I complained back in the fall that the show Burn Notice was relatively formulaic, that anyone could write a general outline for an episode and that all that had to be done to get a script was some Mad Libs-style fill in the blanks. That is, of course, the case for a ton of procedurals, in fact, that's kind of what makes them procedurals.
The problem for me was more that I didn't want to lump Burn Notice in with CSI and Law & Order and even House. The show initially seemed so different from those other programs, but had started (perhaps due to a sophomore slump) to feel like any of a number of different procedurals. I think in this second half of the second season, they've done a little bit better of a job throwing some more meat onto the procedural bones. Plus, last week, they had a great "off-template" episode in which Michael spends most of the show as a hostage in a bank heist.
That episode was as much fun as it was because they managed to finally do what they had been unable to during so much of the fall — they successfully mixed the long-term story of Michael's burn notice with the single episode plot. They accomplished this by having trapped in the bank with Michael Agent Bly, who fits into the overarching story. They can't bring those disparate elements together perfectly every week, but last week's episode showed that it can be done successfully on occasion. Honestly, I'm not even sure they should bring those elements together every week, it wouldn't be much fun if Tricia Helfer hurts and helps Michael on alternating weeks depending on whether he's cooperating or not.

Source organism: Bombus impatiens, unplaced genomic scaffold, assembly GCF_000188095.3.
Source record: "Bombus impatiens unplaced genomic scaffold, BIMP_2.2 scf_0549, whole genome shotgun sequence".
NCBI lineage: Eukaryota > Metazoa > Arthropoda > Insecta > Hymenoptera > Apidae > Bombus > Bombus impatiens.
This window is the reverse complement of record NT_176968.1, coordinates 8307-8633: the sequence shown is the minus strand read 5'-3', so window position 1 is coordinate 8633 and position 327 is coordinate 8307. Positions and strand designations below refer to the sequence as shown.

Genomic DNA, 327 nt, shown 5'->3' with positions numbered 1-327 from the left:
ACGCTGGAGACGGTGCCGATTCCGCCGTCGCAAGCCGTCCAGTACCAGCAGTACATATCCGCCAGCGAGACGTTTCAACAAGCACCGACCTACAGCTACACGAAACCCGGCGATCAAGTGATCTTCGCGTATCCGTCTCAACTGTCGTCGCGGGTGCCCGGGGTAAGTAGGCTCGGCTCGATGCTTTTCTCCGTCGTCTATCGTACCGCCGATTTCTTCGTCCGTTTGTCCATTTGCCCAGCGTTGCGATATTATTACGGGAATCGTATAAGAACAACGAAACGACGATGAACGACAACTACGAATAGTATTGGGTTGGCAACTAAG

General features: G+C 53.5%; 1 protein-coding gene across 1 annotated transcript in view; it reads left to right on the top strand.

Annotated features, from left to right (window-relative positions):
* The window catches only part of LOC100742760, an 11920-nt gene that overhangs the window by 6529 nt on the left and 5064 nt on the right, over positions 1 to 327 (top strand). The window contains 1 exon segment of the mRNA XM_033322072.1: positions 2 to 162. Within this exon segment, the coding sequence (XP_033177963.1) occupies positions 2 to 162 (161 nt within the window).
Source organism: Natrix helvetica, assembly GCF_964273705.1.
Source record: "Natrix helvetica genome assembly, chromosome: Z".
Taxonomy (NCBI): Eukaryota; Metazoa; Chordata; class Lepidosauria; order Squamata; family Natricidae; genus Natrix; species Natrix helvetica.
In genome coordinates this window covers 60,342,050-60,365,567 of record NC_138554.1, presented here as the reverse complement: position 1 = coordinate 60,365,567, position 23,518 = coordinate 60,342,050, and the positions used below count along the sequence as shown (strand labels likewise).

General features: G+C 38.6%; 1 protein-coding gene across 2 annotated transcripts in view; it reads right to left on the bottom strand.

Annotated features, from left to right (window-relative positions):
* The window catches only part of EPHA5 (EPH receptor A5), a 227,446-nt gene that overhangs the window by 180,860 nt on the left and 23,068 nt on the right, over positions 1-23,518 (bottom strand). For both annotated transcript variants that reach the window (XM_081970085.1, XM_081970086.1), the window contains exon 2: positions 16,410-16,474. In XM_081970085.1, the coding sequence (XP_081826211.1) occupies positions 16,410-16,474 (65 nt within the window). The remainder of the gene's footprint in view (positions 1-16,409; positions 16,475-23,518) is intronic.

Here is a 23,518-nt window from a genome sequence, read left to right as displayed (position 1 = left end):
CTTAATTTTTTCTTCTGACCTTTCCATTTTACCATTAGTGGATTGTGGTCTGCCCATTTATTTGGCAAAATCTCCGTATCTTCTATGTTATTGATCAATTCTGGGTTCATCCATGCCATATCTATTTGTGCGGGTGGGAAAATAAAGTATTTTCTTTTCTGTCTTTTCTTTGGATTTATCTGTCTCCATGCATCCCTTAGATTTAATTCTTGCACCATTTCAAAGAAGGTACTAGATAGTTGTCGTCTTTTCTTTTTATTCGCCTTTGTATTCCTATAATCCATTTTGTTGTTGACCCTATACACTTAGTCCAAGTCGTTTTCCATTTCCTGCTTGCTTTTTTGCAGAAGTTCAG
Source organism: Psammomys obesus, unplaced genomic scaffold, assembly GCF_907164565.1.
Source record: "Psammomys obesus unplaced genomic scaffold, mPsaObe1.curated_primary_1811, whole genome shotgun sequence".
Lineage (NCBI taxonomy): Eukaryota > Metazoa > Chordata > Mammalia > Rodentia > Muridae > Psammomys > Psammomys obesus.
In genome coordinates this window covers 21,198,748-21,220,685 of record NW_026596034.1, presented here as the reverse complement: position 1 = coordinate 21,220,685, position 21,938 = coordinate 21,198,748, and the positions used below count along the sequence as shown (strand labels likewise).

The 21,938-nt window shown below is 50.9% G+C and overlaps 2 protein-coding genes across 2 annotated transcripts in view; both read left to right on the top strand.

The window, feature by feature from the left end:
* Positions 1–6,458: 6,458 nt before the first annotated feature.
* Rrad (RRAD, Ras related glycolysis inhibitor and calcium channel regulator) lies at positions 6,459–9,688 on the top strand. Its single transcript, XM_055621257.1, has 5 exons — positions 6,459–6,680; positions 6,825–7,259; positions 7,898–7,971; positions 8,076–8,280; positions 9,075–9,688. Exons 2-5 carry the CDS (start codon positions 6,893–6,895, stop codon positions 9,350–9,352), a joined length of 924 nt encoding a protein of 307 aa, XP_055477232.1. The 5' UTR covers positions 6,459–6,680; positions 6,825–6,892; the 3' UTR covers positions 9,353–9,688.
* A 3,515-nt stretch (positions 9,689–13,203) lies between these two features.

Last night went back to more of a usual episode, but it still managed to keep some of the fun in it. I think that, to some extent, the success of any episode depends largely on the insights Michael gives the viewer. The show rises and falls on Michael's tips and tricks. So, last night, when Michael suggested that megalomaniacal killers are "by and large whining losers," it certainly helped the episode succeed. That's the kind of takeaway line that causes the audience to chuckle and have fond memories once the episode ends.
Speaking of fond memories, remember when Top Gear and I were best buds, before Clarkson, May, and Hammond didn't tell me they were coming to visit?
Well, I'm happy to report that Top Gear and I are still best buds, mostly because they're complete loons and I love them for it (I could never stay angry with them, never). Plus, they want to help save the world, and I'm nothing if not a "save the world" kind of person (okay, I'm not really a save the world person; go with me, though). Insanely, oddly, loonly (is "loonly" a word? If not I'm taking creative license and making it one), Topgear.com (U.S. Top Gear-types) are going to try to build a car that's going to be superfast, super-styled, get 70 mpg, and cost less than seven grand. I can't wait to see this unfold. Here, as a little taste of wonderful heading into the weekend, check out the promo: